Are Clothes from Natural Fibre Better for People and for the Environment?

Updated: May 20

The fashion industry is one of the biggest producers of waste and one of the biggest polluters of our planet. This makes sustainability a very important topic. Not only in terms of how to deal with the damage caused (reusing, recycling) but also how not to cause damage in the first place. The materials we use play a role here and knowledge of fibres makes our choices more conscious.

There are three types of fibre that clothes are made from.

Natural Fibre Blend - Silk and Cashmere

Natural fibres are mostly produced by plants and animals. Cotton, linen, silk, wool (incl. Cashmere, Mohair, Angora, Alpaca) are all natural fibres.

The advantages of natural fibres are that they feel comfortable, absorb sweat and are easier to clean and repair.

  • Cotton is hypoallergenic and thus suitable also for people with sensitive skin.

  • Linen is highly absorbent and provides coolness in hot days.

  • Cashmere is light and soft, while at the same time provides high insulation and gives the feeling of being warm but not hot.

  • Silk feels light, looks luxurious and has temperature regulating properties.

  • Alpaca provides warmth in winter, not letting wind and rain go through.

Natural fibres are much higher quality than synthetic ones and the clothes can be worn for many years. However, they may require special washing. Once a woolen piece of cloth shrinks because it was washed on high temperature, nothing can save it!

When it comes to sustainability, clothes from natural fibres are causing less pollution. On one hand, there is less industrial processing involved; on the other hand, the fibres can be recycled or, when thrown away, are biodegradable and do not pollute the environment.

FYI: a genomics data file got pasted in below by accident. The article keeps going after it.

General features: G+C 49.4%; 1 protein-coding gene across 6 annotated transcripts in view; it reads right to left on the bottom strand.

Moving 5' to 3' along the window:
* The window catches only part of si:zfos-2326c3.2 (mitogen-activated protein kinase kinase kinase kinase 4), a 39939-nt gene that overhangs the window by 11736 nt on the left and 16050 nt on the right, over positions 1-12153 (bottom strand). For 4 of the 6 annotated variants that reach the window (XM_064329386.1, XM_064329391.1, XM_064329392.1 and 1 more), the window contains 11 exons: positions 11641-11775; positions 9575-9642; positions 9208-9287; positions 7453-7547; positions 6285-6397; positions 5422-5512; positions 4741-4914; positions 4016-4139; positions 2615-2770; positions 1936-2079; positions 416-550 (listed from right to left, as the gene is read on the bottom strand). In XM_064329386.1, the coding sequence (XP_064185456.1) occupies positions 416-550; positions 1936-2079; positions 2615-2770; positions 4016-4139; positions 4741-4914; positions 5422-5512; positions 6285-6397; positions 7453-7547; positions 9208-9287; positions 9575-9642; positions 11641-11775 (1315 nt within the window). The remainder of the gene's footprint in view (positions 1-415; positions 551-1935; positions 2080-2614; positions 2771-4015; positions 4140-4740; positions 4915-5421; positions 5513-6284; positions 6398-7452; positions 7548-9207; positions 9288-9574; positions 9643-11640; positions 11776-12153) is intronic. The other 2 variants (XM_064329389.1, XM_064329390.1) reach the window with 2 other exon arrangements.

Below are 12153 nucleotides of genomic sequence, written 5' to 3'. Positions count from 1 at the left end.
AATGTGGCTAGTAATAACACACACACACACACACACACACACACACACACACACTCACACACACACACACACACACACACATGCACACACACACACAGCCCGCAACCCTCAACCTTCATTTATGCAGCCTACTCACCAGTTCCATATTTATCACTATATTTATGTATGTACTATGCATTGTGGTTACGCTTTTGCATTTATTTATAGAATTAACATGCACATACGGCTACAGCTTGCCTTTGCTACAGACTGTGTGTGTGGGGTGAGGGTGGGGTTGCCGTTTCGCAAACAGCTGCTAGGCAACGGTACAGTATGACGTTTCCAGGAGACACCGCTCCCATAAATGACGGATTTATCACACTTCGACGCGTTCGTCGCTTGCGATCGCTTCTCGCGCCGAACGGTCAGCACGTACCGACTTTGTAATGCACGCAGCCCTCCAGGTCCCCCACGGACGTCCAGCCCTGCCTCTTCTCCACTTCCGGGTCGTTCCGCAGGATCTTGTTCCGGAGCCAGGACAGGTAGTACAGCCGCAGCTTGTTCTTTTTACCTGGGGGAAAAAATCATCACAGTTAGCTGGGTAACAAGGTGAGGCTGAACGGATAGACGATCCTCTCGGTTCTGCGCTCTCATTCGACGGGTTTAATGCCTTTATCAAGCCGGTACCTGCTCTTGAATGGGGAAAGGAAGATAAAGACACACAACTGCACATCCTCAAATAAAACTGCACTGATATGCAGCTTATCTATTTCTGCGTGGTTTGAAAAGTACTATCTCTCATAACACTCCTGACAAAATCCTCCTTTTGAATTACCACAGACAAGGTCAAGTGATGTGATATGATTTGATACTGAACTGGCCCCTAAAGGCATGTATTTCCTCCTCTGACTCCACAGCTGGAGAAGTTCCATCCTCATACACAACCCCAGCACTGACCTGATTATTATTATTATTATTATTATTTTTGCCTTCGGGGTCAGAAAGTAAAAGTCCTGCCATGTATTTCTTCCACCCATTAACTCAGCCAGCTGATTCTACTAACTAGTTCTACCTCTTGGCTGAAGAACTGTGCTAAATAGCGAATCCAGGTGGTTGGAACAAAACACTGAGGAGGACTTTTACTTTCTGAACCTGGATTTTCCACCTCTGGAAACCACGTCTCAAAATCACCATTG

However, there might be other issues. Forests may get cleared to make space for production fields; commercial producers may use chemical fertilisers or mistreat animals in farms to increase their production; wild and rare species may get illegally hunted for their skin and ivory. These practices are all driven by demand and can be stopped by not buying from producers who are not "nice" or buying less clothes in general.

Semi-synthetic fibres have their structure and properties modified during manufacturing. Such fibres are rayon (Lyocell, viscose), bamboo and modal. As a result of the chemical processes they undergo, those fibres may perform better on some indicators but overall degrade in quality.

Synthetic fibres are completely chemically produced and include polyester, nylon (polyamide), acrylic, spandex.

The advantages of synthetic fibres are that they are cheap and some do not wrinkle easily. However, they do not absorb sweat and the skin cannot breath through them. In general the quality is low, clothes may loose their original shape with washing, stain cleaning and repairs may be difficult, and ironing needs to be very careful because synthetic fibres burn easily.

What about sustainability and ethics? The cheap price of synthetic fibres makes them attractive to produce in high volumes, which results in overproduction: tons of clothes which cannot be sold and eventually get thrown away without being used.

This makes the next problem even worse: synthetic fibres are not biodegradable and cause a lot of pollution!!!

Moreover, the production of synthetic fibres requires intensive chemical processes, which pollute waters and air and endanger the lives of animals and the health of people living in the neighbourhood of factories.

And this is not all; the toxic chemicals used during production go straight into our skin! This is one of the reasons it is recommended to wash clothes before wearing them.

However, washing synthetic clothes also causes pollution because small plastic particles get released in the water.

We, consumers, choose what to buy and from whom. And, just as important, we choose how much to buy and how long to wear it.

Every purchase is a choice.

Read this article from Business Insider for more information on how the fashion industry and synthetic fibre pollute the environment.